Facts About "Abide With Me"
Abide with Me was written by Henry Francis Lyte and was tuned to “Eventide” of composer William Henry Monk. Lyte wrote the poem in Crossabeg, County Wexford, Ireland, in Artramon House during the Great Famine in 1847.
The opening line of the hymn was taken from the Scripture Luke 24:29, "Abide with us: for it is toward evening, and the day is far spent", while the last verse is from 1 Corinthians 15:55, "O death, where is thy sting? O grave, where is thy victory?". The hymn is a prayer asking the Lord to remain present throughout the speaker’s life.
Henry Francis Lyte was an Anglican minister and vicar of All Saints’ Church in Brixham, England. He was a curate from 1815 to 1818 in County Wexford. According to an article in The Spectator dated October 3, 1925, Lyte composed the hymn while visiting a dying friend, William Augustus Le Hunte, in 1820. He stayed with the Hore family in County Wexford at that time. William kept repeating the phrase ‘Abide With Me’ during the visit. Francis wrote the hymn when he left his old friend’s bedside and gave a copy of it to William’s family.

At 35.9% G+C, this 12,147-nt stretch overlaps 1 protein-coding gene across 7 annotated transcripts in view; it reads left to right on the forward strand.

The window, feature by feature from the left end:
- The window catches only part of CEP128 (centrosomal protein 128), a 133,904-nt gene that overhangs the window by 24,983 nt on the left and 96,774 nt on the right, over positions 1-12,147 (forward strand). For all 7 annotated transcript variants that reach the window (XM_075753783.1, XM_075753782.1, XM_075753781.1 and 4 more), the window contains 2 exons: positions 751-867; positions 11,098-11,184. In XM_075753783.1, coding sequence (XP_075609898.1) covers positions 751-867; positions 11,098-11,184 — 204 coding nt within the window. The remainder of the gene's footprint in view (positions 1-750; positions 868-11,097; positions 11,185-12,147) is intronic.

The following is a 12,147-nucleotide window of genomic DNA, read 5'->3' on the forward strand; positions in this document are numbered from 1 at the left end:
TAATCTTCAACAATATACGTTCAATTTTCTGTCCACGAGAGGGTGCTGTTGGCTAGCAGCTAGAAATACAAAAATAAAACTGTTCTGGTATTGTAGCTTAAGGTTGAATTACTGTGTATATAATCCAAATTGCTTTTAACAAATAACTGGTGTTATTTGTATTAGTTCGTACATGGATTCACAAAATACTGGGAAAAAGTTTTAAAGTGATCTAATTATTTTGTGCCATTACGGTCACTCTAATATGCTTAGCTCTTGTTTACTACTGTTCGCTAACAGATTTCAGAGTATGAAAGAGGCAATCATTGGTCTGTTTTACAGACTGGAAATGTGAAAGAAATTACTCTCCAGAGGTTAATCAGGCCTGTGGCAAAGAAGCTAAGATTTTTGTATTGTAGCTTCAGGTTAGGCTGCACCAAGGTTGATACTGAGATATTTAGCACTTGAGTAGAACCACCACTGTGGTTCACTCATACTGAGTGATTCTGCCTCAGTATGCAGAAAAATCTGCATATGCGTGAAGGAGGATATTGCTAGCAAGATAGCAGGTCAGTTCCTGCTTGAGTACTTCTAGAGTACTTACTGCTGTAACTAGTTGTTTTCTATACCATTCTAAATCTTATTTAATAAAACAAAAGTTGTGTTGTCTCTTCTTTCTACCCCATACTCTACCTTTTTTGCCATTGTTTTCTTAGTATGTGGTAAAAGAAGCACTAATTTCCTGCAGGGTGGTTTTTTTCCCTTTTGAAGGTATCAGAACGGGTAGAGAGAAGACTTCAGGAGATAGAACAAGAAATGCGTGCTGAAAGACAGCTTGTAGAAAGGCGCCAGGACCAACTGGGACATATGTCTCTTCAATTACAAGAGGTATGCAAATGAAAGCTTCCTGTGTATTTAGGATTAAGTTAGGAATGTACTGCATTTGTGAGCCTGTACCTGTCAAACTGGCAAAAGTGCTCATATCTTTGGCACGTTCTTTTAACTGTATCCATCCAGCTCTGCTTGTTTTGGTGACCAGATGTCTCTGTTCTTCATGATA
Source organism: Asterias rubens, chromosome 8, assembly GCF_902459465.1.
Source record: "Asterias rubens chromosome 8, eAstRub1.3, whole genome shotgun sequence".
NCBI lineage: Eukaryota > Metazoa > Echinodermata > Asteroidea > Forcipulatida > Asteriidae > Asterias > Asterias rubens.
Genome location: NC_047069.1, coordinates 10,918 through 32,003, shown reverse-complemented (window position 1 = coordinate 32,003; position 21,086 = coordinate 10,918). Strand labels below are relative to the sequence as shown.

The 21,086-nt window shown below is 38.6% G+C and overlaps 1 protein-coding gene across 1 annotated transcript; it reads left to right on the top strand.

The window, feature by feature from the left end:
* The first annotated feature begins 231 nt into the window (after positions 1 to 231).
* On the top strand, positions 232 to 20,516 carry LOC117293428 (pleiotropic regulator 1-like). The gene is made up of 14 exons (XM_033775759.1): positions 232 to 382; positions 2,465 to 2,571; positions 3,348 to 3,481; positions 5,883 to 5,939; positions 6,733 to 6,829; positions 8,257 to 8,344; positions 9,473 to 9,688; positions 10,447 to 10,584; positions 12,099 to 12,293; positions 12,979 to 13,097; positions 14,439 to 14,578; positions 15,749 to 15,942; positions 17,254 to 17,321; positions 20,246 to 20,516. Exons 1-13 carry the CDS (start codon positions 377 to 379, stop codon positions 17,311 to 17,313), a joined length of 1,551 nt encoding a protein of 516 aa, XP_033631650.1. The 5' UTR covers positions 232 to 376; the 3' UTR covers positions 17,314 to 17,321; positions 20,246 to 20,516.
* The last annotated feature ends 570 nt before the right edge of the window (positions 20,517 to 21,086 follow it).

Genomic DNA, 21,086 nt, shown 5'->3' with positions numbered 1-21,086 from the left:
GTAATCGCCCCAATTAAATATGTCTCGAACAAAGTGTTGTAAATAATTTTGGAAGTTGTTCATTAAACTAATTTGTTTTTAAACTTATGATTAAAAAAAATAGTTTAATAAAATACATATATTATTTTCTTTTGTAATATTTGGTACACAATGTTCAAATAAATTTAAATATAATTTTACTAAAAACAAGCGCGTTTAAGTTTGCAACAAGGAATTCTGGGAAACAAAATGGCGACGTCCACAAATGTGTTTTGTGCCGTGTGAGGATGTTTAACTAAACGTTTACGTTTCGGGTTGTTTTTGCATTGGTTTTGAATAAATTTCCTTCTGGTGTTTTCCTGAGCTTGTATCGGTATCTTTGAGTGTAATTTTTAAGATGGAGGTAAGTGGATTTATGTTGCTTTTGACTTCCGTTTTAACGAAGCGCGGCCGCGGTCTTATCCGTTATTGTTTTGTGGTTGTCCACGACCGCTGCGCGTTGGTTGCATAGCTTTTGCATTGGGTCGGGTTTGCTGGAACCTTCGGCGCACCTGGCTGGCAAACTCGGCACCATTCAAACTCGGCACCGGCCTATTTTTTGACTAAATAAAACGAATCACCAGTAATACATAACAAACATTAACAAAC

Lyte was diagnosed with tuberculosis and while he was lay dying, he set the hymn to music. He died three weeks after he completed it. Abide with Me was first sung at Lyte’s funeral. The hymn became popular on many Christian churches and was said to be King George V and Mahatma Gandhi’s favorite. That being said, it was played by the Mysore Palace Band during Gandhi’s visit to the Kingdom of Mysore. Aside from religious services, the hymn is also often used on military services, in sport, in film and television, and even in literature. There was also a dance-mixed version of the hymn by Vic Reeves in 1991. Moreover, the hymn was included in Elton John’s album in 1997, Carnival: Rainforest Foundation Concert.